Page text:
Born in Bolga, Northern Ghana, Kusi’s family gained access to the US through the US Visa Lottery in the early 80s. The family relocated to the US in 1991 where Kusi remained until 2013. And that is also where she amassed a wealth of experience working in several sectors.

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After college, Kusi worked a number of temporary jobs, from telemarketing in Atlanta to door-to-door sales in Maryland. She even tried her hands at customer services and working in cafes.

“I think for me having held all these jobs opened my eyes and I realized especially what I wanted to do in corporate America,” says Kusi.

All these experiences came together when she applied for a new role as HR assistant. When she did not hear back from the company regarding her application, Kusi took the initiative and called the hiring manager.

“So my dad told me to call and get feedback and as I called my CV happened to be in front of the hiring manager and he invited me in for the interview. I knew nothing about HR but I was just really looking for a job and I ended up getting that job and it was the longest I ever stayed at any job so that was a sign,” says Kusi.

She had finally found her calling in HR but it was not until a nostalgic visit back home that she would merge all her US experience together, ushering in a new life as an entrepreneur.

There were no real training programs at the time focused on improving the quality of customer service in Ghana. Kusi seized the opportunity to provide quality HR training programs, which she hoped organizations would pay for. And they did. This was the birth of Kusi Consulting.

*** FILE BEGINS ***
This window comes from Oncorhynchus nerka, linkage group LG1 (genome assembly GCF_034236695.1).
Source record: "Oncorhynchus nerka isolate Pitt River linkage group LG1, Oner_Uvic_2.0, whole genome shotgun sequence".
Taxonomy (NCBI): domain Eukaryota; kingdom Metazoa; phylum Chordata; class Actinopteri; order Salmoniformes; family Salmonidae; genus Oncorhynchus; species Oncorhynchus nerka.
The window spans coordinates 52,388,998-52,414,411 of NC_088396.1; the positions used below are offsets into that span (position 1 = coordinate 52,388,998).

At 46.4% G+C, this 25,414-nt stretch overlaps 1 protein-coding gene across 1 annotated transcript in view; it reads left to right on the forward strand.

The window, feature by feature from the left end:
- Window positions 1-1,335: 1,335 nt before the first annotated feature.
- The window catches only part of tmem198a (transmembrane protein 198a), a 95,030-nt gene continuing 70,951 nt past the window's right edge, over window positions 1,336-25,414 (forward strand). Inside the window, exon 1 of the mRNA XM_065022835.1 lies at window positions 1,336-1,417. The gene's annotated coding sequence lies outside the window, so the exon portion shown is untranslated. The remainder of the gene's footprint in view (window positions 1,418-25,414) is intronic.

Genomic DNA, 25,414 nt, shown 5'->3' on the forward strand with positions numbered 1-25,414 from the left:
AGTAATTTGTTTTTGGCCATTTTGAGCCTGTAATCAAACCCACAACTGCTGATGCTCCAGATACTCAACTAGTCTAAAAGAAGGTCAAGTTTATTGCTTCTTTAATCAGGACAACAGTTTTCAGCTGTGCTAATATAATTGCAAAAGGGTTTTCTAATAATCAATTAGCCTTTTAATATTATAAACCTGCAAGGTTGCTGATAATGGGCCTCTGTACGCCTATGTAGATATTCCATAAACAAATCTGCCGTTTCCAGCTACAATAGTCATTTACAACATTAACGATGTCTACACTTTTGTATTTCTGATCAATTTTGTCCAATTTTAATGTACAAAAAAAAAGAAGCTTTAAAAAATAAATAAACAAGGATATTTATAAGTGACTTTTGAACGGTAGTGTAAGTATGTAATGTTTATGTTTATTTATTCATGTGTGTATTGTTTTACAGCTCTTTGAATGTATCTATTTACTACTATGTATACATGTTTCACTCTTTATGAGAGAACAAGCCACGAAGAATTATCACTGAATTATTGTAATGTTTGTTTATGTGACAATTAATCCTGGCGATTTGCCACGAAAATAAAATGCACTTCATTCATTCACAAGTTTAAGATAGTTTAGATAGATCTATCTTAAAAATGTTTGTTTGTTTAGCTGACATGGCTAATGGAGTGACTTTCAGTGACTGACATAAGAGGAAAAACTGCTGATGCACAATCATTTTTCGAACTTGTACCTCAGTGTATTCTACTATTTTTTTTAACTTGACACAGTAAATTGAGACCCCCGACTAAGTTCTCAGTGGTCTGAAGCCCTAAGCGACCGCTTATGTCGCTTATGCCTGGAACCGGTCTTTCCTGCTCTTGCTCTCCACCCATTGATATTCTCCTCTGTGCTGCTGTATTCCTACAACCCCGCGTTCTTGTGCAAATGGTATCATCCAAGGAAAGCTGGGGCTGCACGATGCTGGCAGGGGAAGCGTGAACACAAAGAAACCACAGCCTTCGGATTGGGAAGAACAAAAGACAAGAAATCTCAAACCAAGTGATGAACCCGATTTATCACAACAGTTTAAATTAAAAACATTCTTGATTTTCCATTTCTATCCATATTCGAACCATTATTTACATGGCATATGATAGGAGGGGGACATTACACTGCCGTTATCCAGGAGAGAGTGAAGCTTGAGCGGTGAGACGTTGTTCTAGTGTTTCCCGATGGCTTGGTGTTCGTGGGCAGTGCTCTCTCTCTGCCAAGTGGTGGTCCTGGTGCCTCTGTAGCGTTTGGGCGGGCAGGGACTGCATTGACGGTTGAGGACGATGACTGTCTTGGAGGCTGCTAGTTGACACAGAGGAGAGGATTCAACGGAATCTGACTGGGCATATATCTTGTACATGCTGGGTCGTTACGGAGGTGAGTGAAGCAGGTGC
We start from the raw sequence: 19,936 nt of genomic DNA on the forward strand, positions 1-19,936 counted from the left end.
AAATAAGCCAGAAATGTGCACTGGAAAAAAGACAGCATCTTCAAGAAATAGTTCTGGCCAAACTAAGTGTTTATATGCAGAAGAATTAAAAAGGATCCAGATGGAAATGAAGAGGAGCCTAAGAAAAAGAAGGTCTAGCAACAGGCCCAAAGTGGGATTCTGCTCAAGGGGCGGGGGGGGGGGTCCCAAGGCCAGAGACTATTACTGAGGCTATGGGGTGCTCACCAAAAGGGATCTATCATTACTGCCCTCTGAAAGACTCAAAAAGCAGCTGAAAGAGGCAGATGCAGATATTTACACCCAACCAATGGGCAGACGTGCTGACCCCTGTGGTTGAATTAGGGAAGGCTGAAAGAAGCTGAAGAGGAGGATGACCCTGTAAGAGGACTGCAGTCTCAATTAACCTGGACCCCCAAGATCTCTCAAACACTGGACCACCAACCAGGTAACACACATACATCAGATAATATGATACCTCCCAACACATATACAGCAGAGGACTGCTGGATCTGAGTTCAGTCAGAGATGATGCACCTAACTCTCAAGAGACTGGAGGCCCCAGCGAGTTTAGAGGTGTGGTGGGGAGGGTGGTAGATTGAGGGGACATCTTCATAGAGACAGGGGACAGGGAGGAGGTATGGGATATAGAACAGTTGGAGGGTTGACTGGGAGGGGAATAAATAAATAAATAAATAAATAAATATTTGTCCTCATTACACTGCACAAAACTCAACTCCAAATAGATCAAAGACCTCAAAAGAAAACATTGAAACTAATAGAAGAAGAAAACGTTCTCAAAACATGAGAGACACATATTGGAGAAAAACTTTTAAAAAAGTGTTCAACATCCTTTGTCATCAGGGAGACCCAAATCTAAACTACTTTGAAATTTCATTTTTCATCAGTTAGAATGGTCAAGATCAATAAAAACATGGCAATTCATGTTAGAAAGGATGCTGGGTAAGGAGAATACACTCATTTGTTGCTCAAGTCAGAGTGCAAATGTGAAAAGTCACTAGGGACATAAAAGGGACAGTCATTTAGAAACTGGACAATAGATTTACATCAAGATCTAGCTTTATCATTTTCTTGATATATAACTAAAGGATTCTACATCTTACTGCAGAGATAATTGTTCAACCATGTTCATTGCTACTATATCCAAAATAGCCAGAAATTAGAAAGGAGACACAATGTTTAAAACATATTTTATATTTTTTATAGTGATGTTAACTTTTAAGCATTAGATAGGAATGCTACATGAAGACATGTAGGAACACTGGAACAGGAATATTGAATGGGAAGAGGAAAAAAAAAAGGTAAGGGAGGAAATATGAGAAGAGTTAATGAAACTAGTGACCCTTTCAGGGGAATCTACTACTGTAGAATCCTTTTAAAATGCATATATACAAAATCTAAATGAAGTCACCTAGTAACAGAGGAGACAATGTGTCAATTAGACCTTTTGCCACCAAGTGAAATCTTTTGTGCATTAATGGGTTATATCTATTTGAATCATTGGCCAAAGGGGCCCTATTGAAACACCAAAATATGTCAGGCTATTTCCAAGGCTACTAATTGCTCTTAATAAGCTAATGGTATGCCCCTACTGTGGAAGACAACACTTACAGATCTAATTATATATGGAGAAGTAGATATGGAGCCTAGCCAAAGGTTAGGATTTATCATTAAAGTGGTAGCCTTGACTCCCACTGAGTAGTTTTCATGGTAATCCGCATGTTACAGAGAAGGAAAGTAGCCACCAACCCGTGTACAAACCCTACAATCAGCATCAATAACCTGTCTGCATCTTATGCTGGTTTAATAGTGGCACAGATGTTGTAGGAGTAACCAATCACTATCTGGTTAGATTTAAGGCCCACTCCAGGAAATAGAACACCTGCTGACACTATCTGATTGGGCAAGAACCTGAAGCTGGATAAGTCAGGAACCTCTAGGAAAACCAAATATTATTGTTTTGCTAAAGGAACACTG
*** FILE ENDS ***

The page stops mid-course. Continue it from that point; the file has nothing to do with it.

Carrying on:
From training services, the company has morphed its offerings into recruitment services and Kusi is now diversifying into skills-training as well as business process outsourcing, where the company handles the pay roll function for other corporate clients. Her timing couldn’t be more perfect. Hiring the right people is critical for companies to reduce employee attrition and enhance returns from HR. Companies face challenges in accurately perceiving and assessing an employee’s quality attributes prior to hiring that employee. This problem is more pronounced in African economies, which involves novices who do not have prior work records attesting to their raw skills, learning abilities and motivation. And this is where Kusi comes in.

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She believes a specialist HR function is imperative in every organization to ensure maximum output by each employee. However, she has had some difficulty convincing corporate Ghana.

“It has been challenging operating here especially being a female because it is literally a man’s world and in this country, it’s all about who you know… There is that challenge of how do I make myself look older and more respected?” she says.

But ever resilient, Kusi refuses to back down. She hopes to create her own temp agency where she has skilled staff inhouse which she can outsource on demand to other companies. Her newly-formed team is just as passionate about the business and with that focus, she is rebranding her company to be a leader in HR not only in Ghana but across Africa.